Lots of ideas on my website. Read up on the Map of Relationships http://www.alturtle.com/archives/801 and Reliable Membership http://www.alturtle.com/archives/100

      Good luck.

  5. Dear Al,
    This is a great article! My partner left several days ago and I have read your words numerous times.
    We have been together almost 15 years and living together and engaged almost 6. Since living together, I have experienced a downward spiral (weight gain, depression, etc.). It didn’t help that a close family member took their life one month before our scheduled wedding. We postponed the marriage, but I later found out that my partner had wanted to call it off anyway.
    I have struggled with these issues (weight, depression) throughout our relationship, though the year before my partner proposed, I had found a good balance through changing my job and diet/exercise. Once I moved into his place, I found myself quickly falling back into old habits.
    Now, after 6 years of living together and not seeing the person he wanted to marry, he thinks it is best if I move out. He is currently away for work for a few months. I was supposed to go with him, but he didn’t think it would be a good idea.
    I cannot say that I am shocked about his decision. In fact, I felt it coming for months. So, since he left, I have looked at apartments, started therapy and gone back to the gym. I am almost too motivated and feel I will crash at any minute.
    He doesn’t want me to tell our family or friends anything. I’m not sure what that means. I did receive an email from him today. He said he was sorry, but his feelings haven’t changed and he would like me to move out by the time he returns. He also says that he has little faith that I will change. He didn’t directly break up with me. Am I naive to be hopeful?
    My response to his message was that I agreed that I should move out and I briefly mentioned the progress I’ve made. Maybe that wasn’t a good idea.
    Right now I am hopeful, but sometimes I feel a sinking feeling in my chest. I would appreciate any insights you have on my situation.
    Thanks again for your article,

    • Hello Maria, and good wishes to you. Well, it sounds as if you are at what I call the Choice Point in your relationship. Do you give up and walk away? Do you just give in and do whatever he wants? Do you work to find a great relationship with him? This point is characterized by a sense of hopelessness. You mention he feels hopeless that “you’ll change,” whatever the heck that means to him. And you wander in and out of depression, which I always think of as a kind of sinking into helpless/hopelessness.

      But hopelessness is a fragile thing, broken easily by progress. I’m glad you found a therapist and exercise. I’d focus on learning about yourself and growing yourself and making events that show progress. Don’t make promises. Follow the four steps in this article and read on more. I think it and you and he are worth it.

      • Good morning Al,
        Thank you so so much for responding to my post!
        Your words “helpless” and “hopeless” really struck a cord with me. I need to figure out why I keep falling into those feelings.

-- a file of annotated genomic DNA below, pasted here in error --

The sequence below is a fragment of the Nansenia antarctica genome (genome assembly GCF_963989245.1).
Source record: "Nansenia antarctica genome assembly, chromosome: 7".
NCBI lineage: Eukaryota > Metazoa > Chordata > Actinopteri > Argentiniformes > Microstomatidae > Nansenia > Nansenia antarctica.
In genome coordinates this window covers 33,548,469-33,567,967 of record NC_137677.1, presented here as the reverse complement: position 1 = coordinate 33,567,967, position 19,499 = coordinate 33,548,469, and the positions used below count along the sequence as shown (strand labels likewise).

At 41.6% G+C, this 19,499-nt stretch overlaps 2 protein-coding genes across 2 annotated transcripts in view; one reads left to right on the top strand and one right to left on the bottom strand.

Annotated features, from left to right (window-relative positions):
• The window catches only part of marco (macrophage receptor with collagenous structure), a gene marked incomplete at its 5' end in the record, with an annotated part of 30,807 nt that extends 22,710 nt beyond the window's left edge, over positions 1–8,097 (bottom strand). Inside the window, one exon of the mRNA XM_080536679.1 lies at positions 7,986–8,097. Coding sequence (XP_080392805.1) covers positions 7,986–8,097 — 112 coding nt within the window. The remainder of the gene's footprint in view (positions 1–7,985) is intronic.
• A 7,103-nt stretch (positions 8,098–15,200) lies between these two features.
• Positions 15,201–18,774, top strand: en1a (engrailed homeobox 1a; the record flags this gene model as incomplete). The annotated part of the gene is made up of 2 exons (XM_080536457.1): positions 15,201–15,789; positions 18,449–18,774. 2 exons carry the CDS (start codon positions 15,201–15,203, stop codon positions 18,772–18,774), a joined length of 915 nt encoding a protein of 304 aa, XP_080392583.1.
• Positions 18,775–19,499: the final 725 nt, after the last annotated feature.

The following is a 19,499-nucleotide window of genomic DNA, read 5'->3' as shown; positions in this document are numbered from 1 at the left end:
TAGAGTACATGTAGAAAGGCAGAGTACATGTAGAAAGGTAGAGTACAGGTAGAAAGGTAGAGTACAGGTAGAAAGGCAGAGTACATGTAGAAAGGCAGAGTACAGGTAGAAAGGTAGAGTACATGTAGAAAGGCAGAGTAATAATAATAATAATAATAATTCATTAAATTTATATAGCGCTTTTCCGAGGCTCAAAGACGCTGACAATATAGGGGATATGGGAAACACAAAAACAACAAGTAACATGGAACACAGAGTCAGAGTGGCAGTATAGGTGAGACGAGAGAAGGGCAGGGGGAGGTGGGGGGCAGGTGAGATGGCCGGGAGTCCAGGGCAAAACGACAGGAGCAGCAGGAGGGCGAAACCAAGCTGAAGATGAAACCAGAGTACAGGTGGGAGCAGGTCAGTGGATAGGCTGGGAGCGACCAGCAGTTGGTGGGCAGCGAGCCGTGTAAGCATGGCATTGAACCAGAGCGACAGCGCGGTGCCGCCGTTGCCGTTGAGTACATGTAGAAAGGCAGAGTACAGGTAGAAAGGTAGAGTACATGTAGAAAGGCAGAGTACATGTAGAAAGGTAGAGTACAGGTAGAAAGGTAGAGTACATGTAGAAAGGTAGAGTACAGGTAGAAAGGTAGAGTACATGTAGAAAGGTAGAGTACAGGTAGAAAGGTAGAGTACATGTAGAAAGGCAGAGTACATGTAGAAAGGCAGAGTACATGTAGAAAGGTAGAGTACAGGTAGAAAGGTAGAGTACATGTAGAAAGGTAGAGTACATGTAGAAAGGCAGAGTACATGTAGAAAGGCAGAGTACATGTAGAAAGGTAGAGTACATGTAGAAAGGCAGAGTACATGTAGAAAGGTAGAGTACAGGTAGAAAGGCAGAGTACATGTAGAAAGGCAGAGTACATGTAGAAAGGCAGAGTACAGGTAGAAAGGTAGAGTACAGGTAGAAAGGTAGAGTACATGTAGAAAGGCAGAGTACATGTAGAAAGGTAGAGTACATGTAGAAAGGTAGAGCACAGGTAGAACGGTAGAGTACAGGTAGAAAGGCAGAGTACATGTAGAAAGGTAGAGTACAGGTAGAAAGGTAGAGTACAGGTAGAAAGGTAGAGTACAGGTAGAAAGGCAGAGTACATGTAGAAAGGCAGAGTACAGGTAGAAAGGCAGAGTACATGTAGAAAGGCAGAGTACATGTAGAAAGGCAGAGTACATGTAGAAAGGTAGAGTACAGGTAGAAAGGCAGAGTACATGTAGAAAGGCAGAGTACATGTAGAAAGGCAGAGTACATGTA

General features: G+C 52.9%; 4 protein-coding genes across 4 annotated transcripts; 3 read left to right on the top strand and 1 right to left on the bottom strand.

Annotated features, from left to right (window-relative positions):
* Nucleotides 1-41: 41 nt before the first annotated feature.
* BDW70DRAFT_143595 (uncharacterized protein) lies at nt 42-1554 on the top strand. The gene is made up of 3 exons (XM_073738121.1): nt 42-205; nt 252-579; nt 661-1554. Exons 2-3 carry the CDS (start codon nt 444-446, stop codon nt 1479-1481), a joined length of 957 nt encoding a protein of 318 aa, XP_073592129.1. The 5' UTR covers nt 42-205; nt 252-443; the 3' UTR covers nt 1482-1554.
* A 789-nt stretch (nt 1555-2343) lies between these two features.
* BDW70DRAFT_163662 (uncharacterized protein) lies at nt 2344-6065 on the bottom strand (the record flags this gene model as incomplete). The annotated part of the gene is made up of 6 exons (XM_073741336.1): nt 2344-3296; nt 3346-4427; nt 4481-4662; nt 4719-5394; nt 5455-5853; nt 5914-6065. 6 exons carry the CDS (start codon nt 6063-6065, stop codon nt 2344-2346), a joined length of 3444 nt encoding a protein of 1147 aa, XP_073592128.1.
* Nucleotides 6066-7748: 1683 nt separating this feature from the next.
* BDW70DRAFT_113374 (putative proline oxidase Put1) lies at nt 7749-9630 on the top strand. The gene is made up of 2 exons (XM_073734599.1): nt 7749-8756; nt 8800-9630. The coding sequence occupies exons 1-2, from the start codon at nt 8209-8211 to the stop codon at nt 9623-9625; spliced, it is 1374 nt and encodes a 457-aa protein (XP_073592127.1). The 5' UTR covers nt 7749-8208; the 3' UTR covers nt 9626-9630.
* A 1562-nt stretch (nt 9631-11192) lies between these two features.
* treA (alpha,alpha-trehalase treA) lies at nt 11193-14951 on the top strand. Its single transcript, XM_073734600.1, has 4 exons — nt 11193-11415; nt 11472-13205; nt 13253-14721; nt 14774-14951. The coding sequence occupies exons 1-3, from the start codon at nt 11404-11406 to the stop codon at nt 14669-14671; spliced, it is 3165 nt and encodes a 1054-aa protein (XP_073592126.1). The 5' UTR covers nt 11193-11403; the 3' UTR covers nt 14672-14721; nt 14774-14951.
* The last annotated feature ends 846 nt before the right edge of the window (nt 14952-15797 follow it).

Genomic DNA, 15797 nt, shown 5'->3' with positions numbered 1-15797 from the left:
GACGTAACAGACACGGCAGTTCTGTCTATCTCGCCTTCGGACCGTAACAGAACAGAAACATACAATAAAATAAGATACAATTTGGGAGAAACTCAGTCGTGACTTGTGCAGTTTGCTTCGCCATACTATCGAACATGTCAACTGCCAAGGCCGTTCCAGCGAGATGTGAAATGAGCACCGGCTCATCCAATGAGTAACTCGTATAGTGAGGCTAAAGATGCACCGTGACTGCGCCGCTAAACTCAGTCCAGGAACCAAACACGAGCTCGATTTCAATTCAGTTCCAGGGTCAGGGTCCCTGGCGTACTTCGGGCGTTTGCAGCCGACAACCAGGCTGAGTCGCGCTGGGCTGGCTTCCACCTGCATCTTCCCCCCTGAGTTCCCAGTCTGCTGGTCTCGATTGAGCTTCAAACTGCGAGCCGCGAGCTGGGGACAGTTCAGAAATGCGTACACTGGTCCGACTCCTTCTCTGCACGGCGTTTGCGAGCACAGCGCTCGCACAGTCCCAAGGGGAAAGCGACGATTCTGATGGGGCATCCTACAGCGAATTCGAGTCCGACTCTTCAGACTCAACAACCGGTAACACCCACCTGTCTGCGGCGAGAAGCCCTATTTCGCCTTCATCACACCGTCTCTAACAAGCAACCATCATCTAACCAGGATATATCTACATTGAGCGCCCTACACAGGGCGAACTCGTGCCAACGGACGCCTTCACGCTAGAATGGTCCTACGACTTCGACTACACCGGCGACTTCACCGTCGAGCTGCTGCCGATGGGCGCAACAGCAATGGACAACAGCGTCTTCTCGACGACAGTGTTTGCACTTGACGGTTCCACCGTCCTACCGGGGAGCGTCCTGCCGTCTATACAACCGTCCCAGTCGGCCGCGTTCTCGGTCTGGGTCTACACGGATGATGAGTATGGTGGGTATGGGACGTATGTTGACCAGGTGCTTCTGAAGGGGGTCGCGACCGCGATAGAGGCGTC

And the fact that you asked about me “just giv[ing] in” to him has made me think about what it is I really want. You are right. If I keep making progress, I should be able to feel less and less hopelessness. The time and space apart has already made some things clearer.
        Thanks again for your kind and encouraging words.
        Very best wishes,

        • Dear Al,
          So here I am, back after almost 3 months. I have to say that your words have helped me so so much. Over the past few months, every time I felt like giving up on myself, I reminded myself that progress breaks hopelessness, took a breath and carried on.
          At this point, I have moved out and my partner is back in town. Only two of my friends know, and he just informed me that he told his mom and adult daughter, and will tell our friends that we have mutually split. I, on the other hand, feel not ready to give up, meaning I’m not ready to tell my family and friends.
          Soon after he returned, he asked to see me for coffee and I think it went well enough. I didn’t go into too much detail about what I’ve been doing over the time apart, but mentioned the counseling and career progress. He seemed to want to linger, but I told him I had things to do that day. At one point, he looked at me and said he couldn’t understand why we couldn’t make things work. I told him that I have found and am figuring out the answer, and would like to speak to him about it specifically at a time when he is ready. I took this advice from your article on resentments. You see I realized that I stopped trying in our relationship because I grew to resent him. Now that I recognize this, I no longer resent him, but realize I should have been more vocal about my needs.
          So, my question is, how should I go about relaying this to him? He might be hurt because I think he feels he did so much for me (which is absolutely true). Should I warn him that I want to talk about resentment or wait until we are face-to-face?
          Thanks for everything you have done to change my life. I truly feel I am finally on the path to a fulfilling existence.